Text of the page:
Zambia Presidential Rivals Neck-and-Neck as Results Flow In

  • Opposition UPND accuses electoral commission of vote rigging
  • Reports of campaign violence overblown, EU observer team says

Early results from Zambia’s presidential election show incumbent Edgar Lungu and main challenger Hakainde Hichilema locked in a tight battle, with the opposition asserting the final outcome is at risk of being rigged.

Verified results from 54 of the 156 constituencies showed Lungu with 48.8 percent of the 1.05 million valid votes cast on Aug. 11 and Hichilema 49.2 percent, the Electoral Commission of Zambia said early Saturday. A candidate must win a majority to avoid a runoff. A high voter turnout and delays in transmitting results from regional centers has held up the release of tallies, commission Chairman Esau Chulu said Saturday.

On Friday, Hichilema accused the commission of colluding with the PF to rig the vote, a charge denied by Chulu and the ruling party. Hichilema’s United Party for National Development said Saturday its concerns about vote tampering hadn’t been addressed and its parallel count showed he had won by a clear margin.

“We are tired of people stealing the elections as we watch,” UPND lawyer Martha Mushipe said at the release of a batch of results in Lusaka.

Voting in Africa’s second-biggest copper producer was largely peaceful following a campaign that was marred by violence and claimed the lives of as many as six people. Lungu beat Hichilema by less than 28,000 votes in a snap election in January called after President Michael Sata died in office.

A European Union observer mission said the commission’s preparations were professional and it tried to increase transparency, yet failed to address the state media’s bias toward the ruling party. While voting went well, the PF misused public resources to campaign and statements made by the two main parties harmed public confidence in the elections and instilled a climate of fear in some areas, chief observer Cecile Kyenge said at a briefing in Lusaka.

“The level of violence has not been as great as reported in the international press,” Thomas Boserup, the EU’s deputy chief observer, said at the briefing. “Zambia has prevailed as a peaceful nation and we anticipate it will continue like this.”

Observer teams from the African Union, Southern African Development Community and Electoral Institute for Southern Africa said they were satisfied with the voting process and there were only isolated incidents of campaign violence.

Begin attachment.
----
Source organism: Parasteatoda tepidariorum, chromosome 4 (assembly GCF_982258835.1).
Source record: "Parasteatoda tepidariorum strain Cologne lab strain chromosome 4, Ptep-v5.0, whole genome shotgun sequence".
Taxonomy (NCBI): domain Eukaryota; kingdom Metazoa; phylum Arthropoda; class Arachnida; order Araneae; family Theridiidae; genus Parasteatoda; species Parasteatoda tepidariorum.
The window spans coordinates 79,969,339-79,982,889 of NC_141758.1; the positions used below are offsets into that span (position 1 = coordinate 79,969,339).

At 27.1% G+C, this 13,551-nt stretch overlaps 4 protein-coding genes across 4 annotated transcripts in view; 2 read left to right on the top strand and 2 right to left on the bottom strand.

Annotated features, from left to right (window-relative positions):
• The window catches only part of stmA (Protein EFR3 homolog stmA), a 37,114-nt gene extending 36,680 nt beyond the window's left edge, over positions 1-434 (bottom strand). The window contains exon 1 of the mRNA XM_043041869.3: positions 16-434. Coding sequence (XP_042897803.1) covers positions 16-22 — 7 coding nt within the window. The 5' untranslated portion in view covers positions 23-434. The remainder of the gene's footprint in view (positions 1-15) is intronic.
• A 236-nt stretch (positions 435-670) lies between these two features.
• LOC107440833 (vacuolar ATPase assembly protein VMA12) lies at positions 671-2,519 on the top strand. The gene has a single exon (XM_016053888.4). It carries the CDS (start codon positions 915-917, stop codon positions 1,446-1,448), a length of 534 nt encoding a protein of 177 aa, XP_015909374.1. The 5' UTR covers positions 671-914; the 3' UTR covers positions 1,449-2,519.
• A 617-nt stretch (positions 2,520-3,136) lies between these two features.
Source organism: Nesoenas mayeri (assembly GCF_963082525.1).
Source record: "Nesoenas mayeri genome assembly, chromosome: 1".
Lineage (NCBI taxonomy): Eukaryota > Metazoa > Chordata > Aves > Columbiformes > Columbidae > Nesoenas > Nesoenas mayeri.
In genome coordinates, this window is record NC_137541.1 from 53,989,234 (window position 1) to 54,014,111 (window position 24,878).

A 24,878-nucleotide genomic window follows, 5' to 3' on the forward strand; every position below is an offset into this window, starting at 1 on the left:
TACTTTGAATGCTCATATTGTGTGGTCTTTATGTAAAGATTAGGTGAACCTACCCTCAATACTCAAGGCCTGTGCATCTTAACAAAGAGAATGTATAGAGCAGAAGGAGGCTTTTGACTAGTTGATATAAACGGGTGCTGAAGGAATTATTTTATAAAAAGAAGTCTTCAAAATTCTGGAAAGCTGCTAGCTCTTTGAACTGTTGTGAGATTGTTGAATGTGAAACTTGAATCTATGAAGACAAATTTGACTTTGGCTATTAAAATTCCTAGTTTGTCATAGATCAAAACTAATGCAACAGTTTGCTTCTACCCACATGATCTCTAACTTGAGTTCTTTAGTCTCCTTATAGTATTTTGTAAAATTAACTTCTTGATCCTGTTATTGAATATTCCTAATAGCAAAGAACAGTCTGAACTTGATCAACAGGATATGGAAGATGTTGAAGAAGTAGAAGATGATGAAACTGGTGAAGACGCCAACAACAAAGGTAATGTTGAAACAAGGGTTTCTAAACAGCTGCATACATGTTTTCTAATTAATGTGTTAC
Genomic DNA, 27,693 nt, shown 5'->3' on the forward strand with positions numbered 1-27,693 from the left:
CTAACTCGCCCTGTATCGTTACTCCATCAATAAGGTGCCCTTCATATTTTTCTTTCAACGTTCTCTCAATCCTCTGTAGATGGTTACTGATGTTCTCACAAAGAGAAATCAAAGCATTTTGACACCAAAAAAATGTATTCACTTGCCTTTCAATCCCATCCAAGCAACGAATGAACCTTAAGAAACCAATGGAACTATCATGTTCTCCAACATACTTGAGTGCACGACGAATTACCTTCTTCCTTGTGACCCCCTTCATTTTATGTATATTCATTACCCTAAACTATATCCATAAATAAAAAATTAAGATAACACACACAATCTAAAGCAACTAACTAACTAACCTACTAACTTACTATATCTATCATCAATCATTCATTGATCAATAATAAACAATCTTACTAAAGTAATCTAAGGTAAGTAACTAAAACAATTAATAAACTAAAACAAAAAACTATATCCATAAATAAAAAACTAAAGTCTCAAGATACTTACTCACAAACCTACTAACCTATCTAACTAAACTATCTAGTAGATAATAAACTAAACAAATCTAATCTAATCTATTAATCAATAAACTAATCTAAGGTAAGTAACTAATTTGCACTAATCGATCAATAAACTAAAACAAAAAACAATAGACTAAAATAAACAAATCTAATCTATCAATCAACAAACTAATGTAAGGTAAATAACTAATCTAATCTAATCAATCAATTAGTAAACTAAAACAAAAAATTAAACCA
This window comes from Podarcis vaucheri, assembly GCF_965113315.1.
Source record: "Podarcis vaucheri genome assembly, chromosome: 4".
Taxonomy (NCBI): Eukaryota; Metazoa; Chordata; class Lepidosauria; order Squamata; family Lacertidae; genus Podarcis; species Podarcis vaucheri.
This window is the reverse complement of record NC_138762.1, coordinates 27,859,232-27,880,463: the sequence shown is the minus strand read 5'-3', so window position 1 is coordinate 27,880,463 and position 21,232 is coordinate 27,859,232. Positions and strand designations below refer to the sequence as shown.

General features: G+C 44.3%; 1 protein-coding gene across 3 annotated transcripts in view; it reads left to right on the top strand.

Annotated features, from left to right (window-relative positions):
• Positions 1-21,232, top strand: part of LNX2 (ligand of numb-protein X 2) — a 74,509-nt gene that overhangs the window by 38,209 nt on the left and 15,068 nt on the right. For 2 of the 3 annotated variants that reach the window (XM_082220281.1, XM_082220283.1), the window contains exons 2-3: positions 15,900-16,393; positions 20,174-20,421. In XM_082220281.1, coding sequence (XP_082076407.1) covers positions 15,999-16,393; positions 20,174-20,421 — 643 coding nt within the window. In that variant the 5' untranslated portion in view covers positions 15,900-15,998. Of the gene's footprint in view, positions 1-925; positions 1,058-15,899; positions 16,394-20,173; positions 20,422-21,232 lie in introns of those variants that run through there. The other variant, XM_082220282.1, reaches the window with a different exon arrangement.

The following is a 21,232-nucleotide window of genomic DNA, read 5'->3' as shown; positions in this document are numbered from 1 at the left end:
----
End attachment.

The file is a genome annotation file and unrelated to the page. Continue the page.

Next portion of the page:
‘Tense Atmosphere’

The Atlanta-based Carter Center said the election took place in a highly tense atmosphere and the run-up was characterized by significant inter-party tensions and polarization.

“Delays in the announcement of results have led some stakeholders to raise anew concerns about the transparency of the process,” it said in a statement. “Although these complains may prove premature, we note with concern a renewed environment of tension and mistrust.”

A power crisis, an economy growing at the slowest pace in 17 years and falling prices for copper -- which accounts for 70 percent of export earnings -- have dented Lungu’s chances of winning a full five-year term. The kwacha has plunged 25 percent in the past 12 months, pushing the inflation rate above 20 percent. Both Lungu and Hichilema have said they will arrange a bailout package with the International Monetary Fund if they win.

Campaign Pledges

About 6.7 million of the nation’s 16.2 million people registered to cast ballots for president, lawmakers, mayors and councilors, and early tallies showed a 57 percent turnout. They also voted in a referendum to introduce a new bill of rights, which proposes raising the minimum age at which people may marry and giving the public greater access to state information.

Lungu, a 59-year-old lawyer, in his campaign pledged to improve energy supply, build more roads and universities and diversify the economy away from copper. Hichilema, 54, an economist and businessman who has failed in four previous bids for the presidency, has said he will revive growth, promote investment and ensure state funds are better spent. Seven other candidates also appeared on the ballot.

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